BY LORAINE ANDERSON
---- — TRAVERSE CITY – Sable, a sewage-sniffing dog, came back to work last week in Grand Traverse County to help look for leaking septic tanks and possible illegal sewer connections in storm drains and culverts.
The German shepherd, handler Scott Reynolds and Watershed Center staffer Maureen McManus walked the entire east shoreline of Old Mission Peninsula for the first three days of the week and started along the west shore Thursday. Sable barks when his nose discovers human-sourced sewage or detergents.
Thee trio is part of a five-year program to improve water quality on area beaches.
During the recent checks, Sable found a few “areas of interest,” Reynolds said.
Reynolds and McManus made notes and recorded GPS locations. The Grand Traverse County Health Department will do follow-up and determine sources of the odors. Sable last came to Traverse City in 2010 and 2011 to sniff the city’s entire storm drain network for illicit sewer connections.
It’s been a good summer for the health department’s weekly water sampling and beach monitoring reports. E. coli bacteria counts in East and West bays have been low at most public beaches. The exception is Acme Bayside Park, which experienced a couple of temporary after-storm E. coli spikes on July 11 and Aug. 8.
Similar tests on three area inland lake public beaches registered even lower counts than bay beaches, said Tom Buss, environmental health director at the Grand Traverse County Health Department. This is the first year public beaches on three inland lakes have been included in the monitoring program. The beaches include Gilbert and Taylor parks on Long Lake, Twin Lakes County Park and Interlochen State Park on Duck Lake.
“It’s been a great summer for monitoring,” Buss said.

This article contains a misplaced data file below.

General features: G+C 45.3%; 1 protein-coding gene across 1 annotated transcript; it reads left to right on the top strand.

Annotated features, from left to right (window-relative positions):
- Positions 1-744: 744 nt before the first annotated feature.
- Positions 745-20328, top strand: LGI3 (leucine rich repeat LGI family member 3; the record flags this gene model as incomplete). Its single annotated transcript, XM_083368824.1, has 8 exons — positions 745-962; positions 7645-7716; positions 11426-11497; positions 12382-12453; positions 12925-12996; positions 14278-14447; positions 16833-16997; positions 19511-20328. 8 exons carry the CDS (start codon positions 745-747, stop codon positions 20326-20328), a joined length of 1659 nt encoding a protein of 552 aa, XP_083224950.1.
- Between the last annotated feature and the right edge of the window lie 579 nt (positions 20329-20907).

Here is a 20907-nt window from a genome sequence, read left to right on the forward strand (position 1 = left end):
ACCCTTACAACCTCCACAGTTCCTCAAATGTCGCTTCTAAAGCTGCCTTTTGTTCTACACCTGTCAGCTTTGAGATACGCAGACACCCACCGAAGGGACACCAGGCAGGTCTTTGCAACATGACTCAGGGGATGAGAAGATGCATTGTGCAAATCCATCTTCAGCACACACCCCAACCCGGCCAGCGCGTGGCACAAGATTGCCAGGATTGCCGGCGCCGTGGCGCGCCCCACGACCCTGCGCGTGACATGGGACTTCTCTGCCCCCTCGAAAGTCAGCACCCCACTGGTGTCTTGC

E. coli is a bacteria found in the digestive tracts of warm-blooded animals, including humans.
The health department’s beach monitoring program has been in place for several years at five public beaches: West End, Clinch, Bryant and Traverse City State Park. Acme Bayside Park was added last year.
Buss credited this summer’s low E. coli counts, in part, to the work of the regional Beach Monitoring Stakeholders Group formed in 2008 in response to public outcry over several beach closures and concerns about boaters and contamination in the bay.
Coalition members include local governments and agencies in Grand Traverse, Leelanau and Benzie counties.
Stakeholder actions since 2008 include:
* Increased sheriff marine boat patrols to ensure boat sewage and garbage wasn’t being dropped in the bays.
* A city ordinance amendment in March 2008 to ban bird and waterfowl feeding near waterways in city parks and the core downtown areas.
* Posting “No Dogs on Beaches” signs on city beaches
* Removal of a large mulberry tree along West Bay that attracted flocks of ducks and geese during berry season.
* Inspecting existing storm drains for illegal sewage connections, with Sable’s help and a robotic camera.
Last year, two Watershed Center grant projects — a $250,000 infiltration system at Bryant Park on West Bay and a $750,000 filtration pad at East Bay Park — helped reduce and clean storm-water runoff into the bays.
The elevated counts at the Acme public beach earlier this summer resulted in a health department “Level 2” public warning that the water was safe for wading, boats and fishing but not for body contact above the waist.
Warnings were lifted the next day after water sample tests showed E. coli counts had returned to normal lows.
The department posts its weekly 2013 public beach monitoring reports on East and West bays on its web site at: http://www.co.grand-traverse.mi.us/departments/health/Environmental_Health.htm